By Malcolm Lambert
Malcolm Lambert investigates the histories of Christianity and Islam to track the origins and improvement of campaign and jihad. In a story that brims with greater than lifestyles characters - between them, Richard Lionheart, Nur al-Din, Saladin, Baybars and Ghengiz Khan - he describes the fiercely fought struggles to manage the sacred locations of the center East among the 7th and 13th centuries. campaign and jihad are usually reckoned aspects of an identical coin yet this easy competition, the writer indicates, conceals an important adjustments and similarities. From the outset jihad mirrored tensions inside of up to outdoors Islam. Jihad additionally defined the fight among stable and evil within the souls of believers. demands campaign and jihad disguised pursuits for energy and plunder, yet in addition they both encouraged acts of chivalry and heroism. Malcolm Lambert then strikes to the newer historical past of jihad and campaign. In nineteenth-century France he unearths imperialism configured as a campaign to enlighten the barbarians. in the meantime in Britain one of many crusading orders remodeled itself into the St John Ambulance Brigade. extra lately within the united states campaign has been evoked within the struggle on terror whereas jihad is now the rallying cry for Islamic extremists around the global. but, Dr Lambert notes, it nonetheless keeps its peaceable non secular size. campaign and Jihad is a bright, balanced account of 2 of the main robust forces of historical past.
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Extra resources for Crusade and Jihad: Origins, History, Aftermath
Still, the disparity between the numbers was overwhelming and Umar set about mitigating its dangers by a policy of establishing garrison towns and sending out scouts to choose suitable sites. Such a strongpoint should have good communications to Medina, be well watered and have sufficient agriculture but should also lie on the edge of desert territory, where the core of Muslim armies with their camels were at home. Kufa, on the banks of the Euphrates close to Hira, fitted these requirements and was formally laid out with roads and adequate space, but with the proviso that no house should have more than three apartments and none should be too high.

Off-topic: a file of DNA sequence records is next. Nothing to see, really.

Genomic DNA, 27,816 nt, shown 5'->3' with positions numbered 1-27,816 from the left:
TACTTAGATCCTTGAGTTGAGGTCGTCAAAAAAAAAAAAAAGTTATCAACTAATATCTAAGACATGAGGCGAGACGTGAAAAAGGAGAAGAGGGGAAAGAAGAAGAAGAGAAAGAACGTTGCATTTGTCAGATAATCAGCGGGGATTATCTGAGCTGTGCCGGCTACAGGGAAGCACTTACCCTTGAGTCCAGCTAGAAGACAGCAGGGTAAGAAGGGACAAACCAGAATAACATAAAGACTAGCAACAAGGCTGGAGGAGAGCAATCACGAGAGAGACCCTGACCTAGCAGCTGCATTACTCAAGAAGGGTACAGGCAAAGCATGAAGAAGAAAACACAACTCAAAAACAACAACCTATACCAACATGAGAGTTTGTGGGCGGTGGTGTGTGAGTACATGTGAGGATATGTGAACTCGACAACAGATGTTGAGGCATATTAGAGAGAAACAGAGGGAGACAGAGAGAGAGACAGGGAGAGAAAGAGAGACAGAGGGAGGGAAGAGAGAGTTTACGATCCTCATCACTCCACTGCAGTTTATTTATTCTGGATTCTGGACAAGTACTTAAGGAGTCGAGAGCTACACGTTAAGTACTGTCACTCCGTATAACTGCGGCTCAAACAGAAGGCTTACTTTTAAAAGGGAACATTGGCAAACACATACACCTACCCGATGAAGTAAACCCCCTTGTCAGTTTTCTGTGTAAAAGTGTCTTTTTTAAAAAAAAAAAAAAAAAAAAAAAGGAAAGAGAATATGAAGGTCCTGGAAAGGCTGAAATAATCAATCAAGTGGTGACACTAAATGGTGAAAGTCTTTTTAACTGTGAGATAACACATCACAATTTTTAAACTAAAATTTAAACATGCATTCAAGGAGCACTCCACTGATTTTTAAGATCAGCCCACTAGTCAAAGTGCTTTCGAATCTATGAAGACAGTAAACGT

Bedouin were accustomed to live hard and accept a low diet and in consequence early armies did not need a supply train and acquired an extraordinary mobility. They were consoled in death by the rewards of paradise and in success by rich booty. Caliphs were open-minded about promoting outsiders as generals: Khalid, the former opponent of Muhammad at the battle of Uhud, who won the victory at Yarmuk; the slave’s son Musa ibn Nusayr, the conqueror of al-Andalus; the youthful Thagafi Muhammad ibn Qasim, with his precocious military and diplomatic skills.
He was a martyr in a sense familiar to Christians: a passive, suffering victim of persecution. In his view Caliph Yazid I was taking Islam back to the cruelties and arbitrary behaviour of the Arabian desert in the jahiliyya, the time of ignorance before the Prophet. Political and military action alone would not do, for they would only end in toleration of a corrupt and debased caliphate. So al-Husayn gave himself, his devoted followers and his family up to a sacrificial death. A defenceless idealist had been done to death and reaction to his end stimulated opposition to the caliphate as a flawed institution.